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Title: Discovering human descriptions for ubiquitous visual identification
Author: Martinho-Corbishley, Daniel
ISNI:       0000 0004 7225 6347
Awarding Body: University of Southampton
Current Institution: University of Southampton
Date of Award: 2018
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Identifying suspects in surveillance footage is paramount in ensuring public safety, preventing crime, policing and forensic investigation. At present, finding an individual in real-world CCTV footage given only an eye-witness description is near impossible. The vast majority of contemporary research assumes coarse, expertly-defined categories to describe subjects, ineffective in dealing with unconstrained, low quality and obscured images. Such brittle representations hamper semantic image discrimination and the ability to learn robust predictors from challenging subject matter. This thesis explores human and machine centric techniques for representing and learning semantic human descriptions for suspect identification. By investigating the duality of human-machine communication, we enhance the capabilities of traditional attributes and soft biometric descriptors, expanding their versatility and applicability towards challenging images and large-scale surveillance datasets. We experiment with crowdsourcing human annotations using ordered and similarity comparisons, and estimating attributes from images employing a variety of state-of-the-art machine learning techniques. Our focus is on utilising a lean lexicon of global and body characteristics that are most pertinent when estimated from stand-alone surveillance footage. Significant improvements in suspect retrieval and identification performance are achieved by discovering enhanced soft biometric descriptions which represent visual trait characteristics with more precision and relevance. This work evolves the areas of soft biometrics and identity science, drawing ideas from contemporary image attribute recognition, semantic attribute discovery, pedestrian reidentification and perceptual psychology. Our findings indicate that increasing not only the volume, but the complexity of information conveyed between humans and machines is key in deploying soft biometrics ubiquitously.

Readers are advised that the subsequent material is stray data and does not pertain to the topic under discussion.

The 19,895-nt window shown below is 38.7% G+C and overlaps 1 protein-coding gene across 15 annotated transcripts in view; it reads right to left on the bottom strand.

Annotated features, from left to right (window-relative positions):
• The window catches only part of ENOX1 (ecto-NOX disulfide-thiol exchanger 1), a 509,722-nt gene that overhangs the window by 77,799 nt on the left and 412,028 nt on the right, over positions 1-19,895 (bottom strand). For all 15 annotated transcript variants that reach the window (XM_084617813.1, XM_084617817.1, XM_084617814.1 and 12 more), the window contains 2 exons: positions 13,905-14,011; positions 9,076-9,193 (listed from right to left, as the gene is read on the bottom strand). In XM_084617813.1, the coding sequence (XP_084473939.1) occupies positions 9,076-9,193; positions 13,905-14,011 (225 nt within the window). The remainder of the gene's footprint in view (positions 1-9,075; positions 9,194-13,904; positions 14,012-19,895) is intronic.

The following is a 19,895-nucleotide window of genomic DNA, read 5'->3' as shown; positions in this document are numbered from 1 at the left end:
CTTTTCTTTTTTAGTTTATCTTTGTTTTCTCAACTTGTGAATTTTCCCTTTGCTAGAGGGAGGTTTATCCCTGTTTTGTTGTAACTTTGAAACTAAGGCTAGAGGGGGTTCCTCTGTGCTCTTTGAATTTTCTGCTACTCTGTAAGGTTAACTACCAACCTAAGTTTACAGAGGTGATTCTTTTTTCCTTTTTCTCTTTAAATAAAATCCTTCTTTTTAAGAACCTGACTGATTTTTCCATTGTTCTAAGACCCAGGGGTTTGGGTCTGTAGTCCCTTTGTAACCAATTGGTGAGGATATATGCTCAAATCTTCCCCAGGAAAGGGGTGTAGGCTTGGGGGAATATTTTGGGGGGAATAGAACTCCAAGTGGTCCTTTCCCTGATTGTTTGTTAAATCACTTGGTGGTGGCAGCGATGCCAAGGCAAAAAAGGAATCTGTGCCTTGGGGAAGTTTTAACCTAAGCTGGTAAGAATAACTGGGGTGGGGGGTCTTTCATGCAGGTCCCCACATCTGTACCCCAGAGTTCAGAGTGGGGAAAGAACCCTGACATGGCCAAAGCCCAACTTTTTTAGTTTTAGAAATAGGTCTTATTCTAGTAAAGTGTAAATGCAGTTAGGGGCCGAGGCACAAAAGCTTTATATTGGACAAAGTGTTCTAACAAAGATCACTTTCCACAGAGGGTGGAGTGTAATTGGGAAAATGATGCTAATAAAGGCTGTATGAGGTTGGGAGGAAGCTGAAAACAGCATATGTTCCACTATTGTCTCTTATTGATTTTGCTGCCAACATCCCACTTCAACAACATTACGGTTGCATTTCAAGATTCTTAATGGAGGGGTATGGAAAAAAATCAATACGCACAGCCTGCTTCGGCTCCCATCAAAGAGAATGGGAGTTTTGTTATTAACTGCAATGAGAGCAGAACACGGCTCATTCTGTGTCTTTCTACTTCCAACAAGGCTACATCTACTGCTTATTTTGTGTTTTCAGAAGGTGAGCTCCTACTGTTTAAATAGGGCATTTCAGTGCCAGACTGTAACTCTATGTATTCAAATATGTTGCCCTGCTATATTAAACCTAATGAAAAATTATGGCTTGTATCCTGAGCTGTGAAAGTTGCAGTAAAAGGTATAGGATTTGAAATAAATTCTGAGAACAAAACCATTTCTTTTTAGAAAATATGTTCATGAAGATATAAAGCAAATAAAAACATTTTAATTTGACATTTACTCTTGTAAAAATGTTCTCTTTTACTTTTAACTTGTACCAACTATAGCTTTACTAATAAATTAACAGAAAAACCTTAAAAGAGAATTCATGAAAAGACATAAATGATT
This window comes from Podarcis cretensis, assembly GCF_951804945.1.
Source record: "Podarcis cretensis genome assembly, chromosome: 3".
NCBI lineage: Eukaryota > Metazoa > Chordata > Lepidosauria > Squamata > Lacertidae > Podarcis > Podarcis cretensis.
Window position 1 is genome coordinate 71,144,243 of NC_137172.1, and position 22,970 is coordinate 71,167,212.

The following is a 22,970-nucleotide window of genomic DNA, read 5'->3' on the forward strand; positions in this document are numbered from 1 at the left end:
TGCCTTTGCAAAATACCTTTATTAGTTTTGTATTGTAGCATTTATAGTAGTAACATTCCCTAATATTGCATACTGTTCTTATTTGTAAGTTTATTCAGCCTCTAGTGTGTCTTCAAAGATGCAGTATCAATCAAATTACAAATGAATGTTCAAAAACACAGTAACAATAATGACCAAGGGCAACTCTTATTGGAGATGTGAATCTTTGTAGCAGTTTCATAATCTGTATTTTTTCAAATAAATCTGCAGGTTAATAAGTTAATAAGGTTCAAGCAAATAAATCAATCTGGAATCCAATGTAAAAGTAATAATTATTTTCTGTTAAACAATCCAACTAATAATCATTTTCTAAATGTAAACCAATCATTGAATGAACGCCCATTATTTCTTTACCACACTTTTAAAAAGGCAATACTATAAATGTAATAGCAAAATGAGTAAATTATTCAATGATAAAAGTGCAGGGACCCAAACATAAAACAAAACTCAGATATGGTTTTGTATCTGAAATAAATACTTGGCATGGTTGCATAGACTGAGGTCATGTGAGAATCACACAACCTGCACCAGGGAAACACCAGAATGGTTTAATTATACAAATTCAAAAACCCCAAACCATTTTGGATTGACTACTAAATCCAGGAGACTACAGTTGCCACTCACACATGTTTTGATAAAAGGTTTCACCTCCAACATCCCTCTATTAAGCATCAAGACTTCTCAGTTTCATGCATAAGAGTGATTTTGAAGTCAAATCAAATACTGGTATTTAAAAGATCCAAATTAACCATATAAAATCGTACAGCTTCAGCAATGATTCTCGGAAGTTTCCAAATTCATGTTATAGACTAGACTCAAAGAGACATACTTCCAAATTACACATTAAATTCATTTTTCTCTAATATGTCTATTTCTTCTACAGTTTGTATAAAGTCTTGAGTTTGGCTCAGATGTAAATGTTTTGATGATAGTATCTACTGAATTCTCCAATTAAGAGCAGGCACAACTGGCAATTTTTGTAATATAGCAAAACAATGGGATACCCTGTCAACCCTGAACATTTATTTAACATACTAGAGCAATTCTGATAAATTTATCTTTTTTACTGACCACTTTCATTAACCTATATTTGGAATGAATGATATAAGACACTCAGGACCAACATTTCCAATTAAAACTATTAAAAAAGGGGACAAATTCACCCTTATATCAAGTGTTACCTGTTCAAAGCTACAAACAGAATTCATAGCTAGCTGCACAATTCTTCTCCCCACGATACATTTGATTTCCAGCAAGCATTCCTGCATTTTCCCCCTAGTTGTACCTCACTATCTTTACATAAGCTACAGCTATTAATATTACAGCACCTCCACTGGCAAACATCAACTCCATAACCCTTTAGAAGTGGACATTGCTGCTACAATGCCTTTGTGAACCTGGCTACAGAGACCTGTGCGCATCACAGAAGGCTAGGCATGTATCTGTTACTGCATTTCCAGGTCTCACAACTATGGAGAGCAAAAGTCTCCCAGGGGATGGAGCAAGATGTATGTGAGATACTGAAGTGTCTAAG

Supervisor: Nixon, Mark Sponsor: Not available
Qualification Name: Thesis (Ph.D.) Qualification Level: Doctoral
EThOS ID:  DOI: Not available